Slow erosion of voice turned into scream for help at Clinical Center for Voice Care

Dr. Ted Mau, Barbara Valentine
From left: Dr. Ted Mau, Director of the Clinical Center for Voice Care and Assistant Professor of Otolaryngology – Head and Neck Surgery, and patient Barbara Valentin

DALLAS – Nov. 1, 2013 – As a receiving coordinator for a large toy company, Barbara Valentin is on the phone a lot. But it was people on the other end of the line who were first to notice something was amiss.

“I had always received comments about what a nice voice I had, but I started hearing comments like “What’s wrong with your voice” to “Oh my, are you sick?” My oldest sister was the first to notice the choppiness to my voice even when I didn’t recognize anything was wrong,” she recalled. “Gradually it got worse. Rarely a day went by that I didn’t have to explain to someone that no, I wasn’t sick.”

The slow erosion of her voice quickly turned into a scream for help. She met with several physicians around town, with a variety of suggestions from acid reflux medications to attempts at voice therapy, but several MRIs and specialists later, the medical consensus was stuck.

 “I went to one doctor after another trying to find answers because by this time having a conversation was difficult and extremely aggravating for me. My words would come out of my mouth but something was chopping them up and I sounded a little as though I was being strangled while talking,” she said.

The problem started to affect more than just her voice.

“I began to withdraw socially and wouldn’t, and most of the time couldn’t, engage in conversation,” she said. “The look on people’s faces when they would pretend to understand me but really just wanted to turn around and walk away was hurting me almost as much as the struggle to speak.”

Eventually a community ear, nose and throat specialist referred her to UT Southwestern’s Clinical Center for Voice Care and Dr. Ted Mau, Director of the center and Assistant Professor of Otolaryngology – Head and Neck Surgery. The center specializes in disorders of the voice and larynx (voice box) with a team of specially trained physicians and therapists. The voice center often attracts professionals like Ms. Valentin who rely on their voice — including singers, actors, public speakers, lawyers, ministers, and teachers.

Dr. Mau determined she had spasmodic dysphonia, a neurological problem in which muscles of the voice box spasm during speech. In Ms. Valentin’s case, the recommended treatment was Botox injections, which help loosen the muscles.

“Dr. Mau came highly recommended and my doctor had already heard such good things about what he was doing at UT Southwestern,” she said. “When Dr. Mau saw me on my first visit, I felt comfortable and reassured that this was finally the right diagnosis. He took the time to talk to me, listen to me, and explain the voice disorder to me. He completely walked me through each step of the injections.

“A couple of days after the Botox had settled into my vocal cords, I picked up the phone and called my sister,” who had accompanied her to sessions for moral support, she said. “She was so excited that although she could barely hear the volume of my voice, she could understand every word I said. We were both in tears.”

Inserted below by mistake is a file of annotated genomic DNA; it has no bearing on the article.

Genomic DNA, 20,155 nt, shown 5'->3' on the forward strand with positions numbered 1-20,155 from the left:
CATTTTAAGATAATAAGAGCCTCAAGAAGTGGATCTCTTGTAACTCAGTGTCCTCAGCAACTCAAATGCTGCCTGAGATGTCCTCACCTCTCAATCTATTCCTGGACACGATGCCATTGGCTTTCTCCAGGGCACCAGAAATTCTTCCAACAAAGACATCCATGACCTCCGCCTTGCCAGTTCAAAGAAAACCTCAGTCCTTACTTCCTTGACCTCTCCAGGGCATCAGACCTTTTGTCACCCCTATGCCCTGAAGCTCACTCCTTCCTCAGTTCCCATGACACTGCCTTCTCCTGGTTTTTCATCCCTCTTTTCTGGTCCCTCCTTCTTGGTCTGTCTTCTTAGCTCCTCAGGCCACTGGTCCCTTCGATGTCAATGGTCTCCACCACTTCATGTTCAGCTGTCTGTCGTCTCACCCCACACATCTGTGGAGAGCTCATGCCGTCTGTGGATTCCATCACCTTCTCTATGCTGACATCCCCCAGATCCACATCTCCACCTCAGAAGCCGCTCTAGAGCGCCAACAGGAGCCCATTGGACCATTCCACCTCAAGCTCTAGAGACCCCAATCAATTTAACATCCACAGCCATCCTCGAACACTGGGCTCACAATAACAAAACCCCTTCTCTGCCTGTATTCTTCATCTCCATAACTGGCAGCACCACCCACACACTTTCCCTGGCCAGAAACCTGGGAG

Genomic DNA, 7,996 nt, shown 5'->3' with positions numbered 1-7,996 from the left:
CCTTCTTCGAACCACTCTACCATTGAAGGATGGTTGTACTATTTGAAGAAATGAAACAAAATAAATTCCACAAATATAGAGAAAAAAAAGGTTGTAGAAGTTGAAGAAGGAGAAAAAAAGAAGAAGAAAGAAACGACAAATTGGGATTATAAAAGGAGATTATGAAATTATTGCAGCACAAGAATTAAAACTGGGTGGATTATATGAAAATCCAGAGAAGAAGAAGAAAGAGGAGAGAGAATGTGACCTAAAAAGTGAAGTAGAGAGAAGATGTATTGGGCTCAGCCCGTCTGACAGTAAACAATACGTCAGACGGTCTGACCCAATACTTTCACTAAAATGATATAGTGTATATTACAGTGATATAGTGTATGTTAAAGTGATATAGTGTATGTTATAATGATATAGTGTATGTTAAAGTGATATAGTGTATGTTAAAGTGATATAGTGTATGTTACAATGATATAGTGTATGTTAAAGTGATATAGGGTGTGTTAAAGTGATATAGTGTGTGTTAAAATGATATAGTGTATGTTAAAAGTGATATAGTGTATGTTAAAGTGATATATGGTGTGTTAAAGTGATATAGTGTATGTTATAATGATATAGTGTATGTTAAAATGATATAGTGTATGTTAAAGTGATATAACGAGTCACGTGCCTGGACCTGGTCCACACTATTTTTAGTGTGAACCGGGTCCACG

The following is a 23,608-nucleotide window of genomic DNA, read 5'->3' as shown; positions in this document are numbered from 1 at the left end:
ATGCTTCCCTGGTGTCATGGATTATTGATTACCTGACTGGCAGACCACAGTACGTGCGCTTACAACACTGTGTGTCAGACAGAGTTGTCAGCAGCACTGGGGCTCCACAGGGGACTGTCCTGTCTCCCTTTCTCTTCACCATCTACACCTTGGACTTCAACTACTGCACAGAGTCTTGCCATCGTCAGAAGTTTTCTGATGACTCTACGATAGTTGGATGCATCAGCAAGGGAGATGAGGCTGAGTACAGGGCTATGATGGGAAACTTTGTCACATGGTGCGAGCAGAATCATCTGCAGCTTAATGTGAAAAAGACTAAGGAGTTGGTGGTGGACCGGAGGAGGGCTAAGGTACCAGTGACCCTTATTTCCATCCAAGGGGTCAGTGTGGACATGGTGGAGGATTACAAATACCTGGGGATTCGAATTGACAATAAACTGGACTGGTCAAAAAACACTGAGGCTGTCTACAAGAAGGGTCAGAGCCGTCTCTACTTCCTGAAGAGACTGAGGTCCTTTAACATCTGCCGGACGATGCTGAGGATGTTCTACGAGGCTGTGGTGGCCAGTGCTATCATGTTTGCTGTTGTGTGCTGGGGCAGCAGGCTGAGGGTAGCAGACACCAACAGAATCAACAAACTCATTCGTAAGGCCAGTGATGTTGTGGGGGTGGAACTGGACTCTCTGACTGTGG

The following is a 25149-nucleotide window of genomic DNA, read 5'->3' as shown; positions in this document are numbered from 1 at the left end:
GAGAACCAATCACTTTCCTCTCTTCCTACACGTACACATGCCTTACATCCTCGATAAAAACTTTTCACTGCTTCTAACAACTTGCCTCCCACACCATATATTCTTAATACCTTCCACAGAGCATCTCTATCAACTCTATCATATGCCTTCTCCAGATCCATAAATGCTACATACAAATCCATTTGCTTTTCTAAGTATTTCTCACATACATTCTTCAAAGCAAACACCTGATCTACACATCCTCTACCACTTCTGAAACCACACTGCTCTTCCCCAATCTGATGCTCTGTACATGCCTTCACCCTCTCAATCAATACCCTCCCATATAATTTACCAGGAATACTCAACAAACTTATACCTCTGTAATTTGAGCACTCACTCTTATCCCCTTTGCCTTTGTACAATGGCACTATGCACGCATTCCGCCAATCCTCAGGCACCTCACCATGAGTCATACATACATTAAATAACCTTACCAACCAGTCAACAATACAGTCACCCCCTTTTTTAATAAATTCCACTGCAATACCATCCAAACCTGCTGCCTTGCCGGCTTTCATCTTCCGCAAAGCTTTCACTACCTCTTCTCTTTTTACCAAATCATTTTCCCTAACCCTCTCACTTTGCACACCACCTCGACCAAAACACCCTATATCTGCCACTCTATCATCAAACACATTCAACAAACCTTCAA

Ms. Valentin has since regained both her voice and her confidence. “I have additional help and support from a wonderful voice therapist, Amy Hamilton, who is also at the voice center. She has taught me valuable techniques and exercises to help me get the most benefit out of my Botox injections,” Ms. Valentin said. “I can’t say enough thanks to a team of caring professionals who not only allowed me to communicate more effectively, but have given me my voice back!”  

“The voice is really the window to your soul. People’s emotions are very tied to their voice,” noted Dr. Mau. “Especially for those who depend on their voice for their profession and their livelihood, we are able to help and really make a difference in their lives.”

Dr. Mau suggests seeking medical help when voice problems persist, particularly if there is no clear reason. People experiencing voice problems, such as hoarseness or changes in pitch, lasting more than three weeks, as well as those with persistent laryngitis or a sudden loss of voice should see a specialist.

Services offered at the UT Southwestern Clinical Center for Voice Care include:

  • Videostroboscopy, which allows patients to see how their vocal cords function.
  • Voice therapy, to teach techniques designed to correct vocal patterns that may contribute to vocal abuse or misuse.
  • Botulinum toxin (Botox) injections, which treat spasmodic dysphonia.
  • Thyroplasty and vocal fold injection augmentation, procedures to strengthen weak vocal cords that are causing hoarseness or breathy-sounding voice.
  • Microsurgery of the vocal folds, a minimally invasive procedure to remove polyps or cysts.

For more information on voice disorders and solutions, go to UT Southwestern’s Clinical Center for Voice Care, read Dr. Mau’s voice tips, or call 214-645-8300. 

About UT Southwestern Medical Center
UT Southwestern, one of the premier academic medical centers in the nation, integrates pioneering biomedical research with exceptional clinical care and education. The institution’s faculty has many distinguished members, including five who have been awarded Nobel Prizes since 1985. Numbering more than 2,700, the faculty is responsible for groundbreaking medical advances and is committed to translating science-driven research quickly to new clinical treatments. UT Southwestern physicians provide medical care in 40 specialties to nearly 90,000 hospitalized patients and oversee more than 1.9 million outpatient visits a year.


Media Contact: Russell Rian

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